Algae in your pond do not always have to be a bad thing. In reality, having some green algae (not blue-green algae) in your backyard pond is considered healthy and required for aquatic ecosystems since it photosynthesizes, produces oxygen, and serves as a natural food source for many fish, insects, and other species.

Algae, on the other hand, may destroy everything in your pond if allowed to grow out of control since it consumes all nutrients and dissolved oxygen levels.

While we’ve written an article on algae growth and how to prevent it. This one we like even more because we get to add more fish to our pond!

Using various pond fish, such as those listed below, is an environmentally friendly, straightforward technique to guarantee that algae populations remain balanced and sustainable.

Although pond fish are unlikely to entirely control a fast algae bloom (more on this later), they are an excellent natural approach for limiting its growth in conjunction with more traditional methods.

Before we get to the top algae eaters, it’s important to understand that while feeding your fish, don’t feed them more than they can consume in five minutes. Any uneaten food will add nutrients to the water, increasing algae development.

Furthermore, with fewer additional feedings, your fish are more likely to eat any algae there. An automated feeder to properly manage dose and frequency might be beneficial in these cases.

What factors should I consider while selecting an algae eater for my pond?

To evaluate if a certain fish can live and prosper in your pond, many crucial aspects of the pond’s environment and occupants must be considered.

To choose the best algae eater from our list, make a note of the following variables in your pond:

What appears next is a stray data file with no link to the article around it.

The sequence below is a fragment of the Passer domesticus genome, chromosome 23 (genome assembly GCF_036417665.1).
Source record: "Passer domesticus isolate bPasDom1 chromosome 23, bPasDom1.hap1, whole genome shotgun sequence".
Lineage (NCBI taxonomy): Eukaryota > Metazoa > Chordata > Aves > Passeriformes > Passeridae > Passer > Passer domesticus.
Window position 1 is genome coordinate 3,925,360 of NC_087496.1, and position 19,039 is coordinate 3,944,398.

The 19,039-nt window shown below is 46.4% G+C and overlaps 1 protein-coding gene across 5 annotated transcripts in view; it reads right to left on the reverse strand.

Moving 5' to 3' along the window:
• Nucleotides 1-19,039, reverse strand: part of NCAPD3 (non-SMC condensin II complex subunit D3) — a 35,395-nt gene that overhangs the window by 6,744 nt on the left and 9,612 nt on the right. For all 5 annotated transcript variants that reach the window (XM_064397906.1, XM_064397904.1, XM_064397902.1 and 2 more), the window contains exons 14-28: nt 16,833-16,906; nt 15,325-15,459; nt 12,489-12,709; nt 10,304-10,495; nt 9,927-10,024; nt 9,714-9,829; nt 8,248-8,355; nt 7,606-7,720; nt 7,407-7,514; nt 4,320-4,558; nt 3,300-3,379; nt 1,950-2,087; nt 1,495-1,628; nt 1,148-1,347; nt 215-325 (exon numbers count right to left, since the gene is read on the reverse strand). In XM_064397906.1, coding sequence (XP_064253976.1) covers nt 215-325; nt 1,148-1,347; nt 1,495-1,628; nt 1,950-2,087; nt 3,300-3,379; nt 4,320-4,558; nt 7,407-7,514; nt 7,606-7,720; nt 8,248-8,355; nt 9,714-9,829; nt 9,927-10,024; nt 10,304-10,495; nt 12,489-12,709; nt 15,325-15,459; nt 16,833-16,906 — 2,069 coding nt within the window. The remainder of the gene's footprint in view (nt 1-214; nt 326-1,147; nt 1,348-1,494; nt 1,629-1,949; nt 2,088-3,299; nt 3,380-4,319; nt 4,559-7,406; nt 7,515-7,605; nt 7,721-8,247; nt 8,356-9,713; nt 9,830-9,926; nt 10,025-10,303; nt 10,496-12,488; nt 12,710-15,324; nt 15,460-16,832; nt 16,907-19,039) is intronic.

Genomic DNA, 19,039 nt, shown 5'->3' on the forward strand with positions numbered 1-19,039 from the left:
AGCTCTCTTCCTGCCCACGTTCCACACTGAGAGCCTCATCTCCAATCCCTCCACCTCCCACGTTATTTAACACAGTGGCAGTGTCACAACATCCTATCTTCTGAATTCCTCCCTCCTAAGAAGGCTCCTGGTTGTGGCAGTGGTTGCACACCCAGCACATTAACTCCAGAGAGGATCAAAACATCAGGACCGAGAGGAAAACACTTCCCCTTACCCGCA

Water temperature

To begin, consider your normal year-round temperature. Some fish are better adapted to a warmer temperature and will not survive, but others will require special care to survive a harsh winter. Some of our suggested algae eaters may not withstand the harmful impact of high temperatures on ponds if you reside in a warmer climate with temperatures above 70 F.

Size and depth

The size and depth of the pond are the next most essential considerations. Will your tiny pond be large enough to handle larger fish as they grow? Half of the algae eaters on our list require at least 1,000 gallons of water to survive, and one can grow to be 4’6″ tall. Are you unsure of the size of your pond? Read on to learn how to measure the size of your pond.

Other pond inhabitants and fish 

This is a critical question to ask. Do your existing fish or creatures get along with your selected algae eater? Championship koi owners should consider seriously before introducing any fish that may be aggressive to a valued fish!

Ph level

What is the pH of the water in your pond? Choose an algae eater that is compatible with your current circumstances. Otherwise, your new fish may suffer.

What kind of algae is in your pond

Consider the sort of algae you see, how much you need to eliminate, and where the algae are most prevalent in your pond to help you decide which fish will eat it.

Best algae-eating fish for your koi pond

Goldfish and Koi 

Multicolored fish swim in pond. Large Koi carp swimming in water, top view

Because koi and goldfish are two of the most popular pond species, you’ll be relieved to know that both are omnivores and will eat algae to some extent.

However, algae are not their primary food source, and they often graze more extensively on algae only during the winter, when they are more inactive and have fewer food alternatives. During the warmer months, fish species prefer to consume their usual diet and any pond insects in your water garden.

More goldfish or koi in your pond can assist guarantee that more algae are eaten. Still, if you have a substantial amount of algae development, you may also want to include additional algae-eaters.

Plecos get along quite fine with koi, but if there isn’t much swimming room in your pond, they may mistakenly grasp onto smaller goldfish and destroy their scales and required slime covering.

Suppose you are concerned about the possible complications of introducing other fish species. In that case, we recommend that you use alternate ways of algae management since both goldfish and koi like different types of grub!

Common Pleco

Common Pleco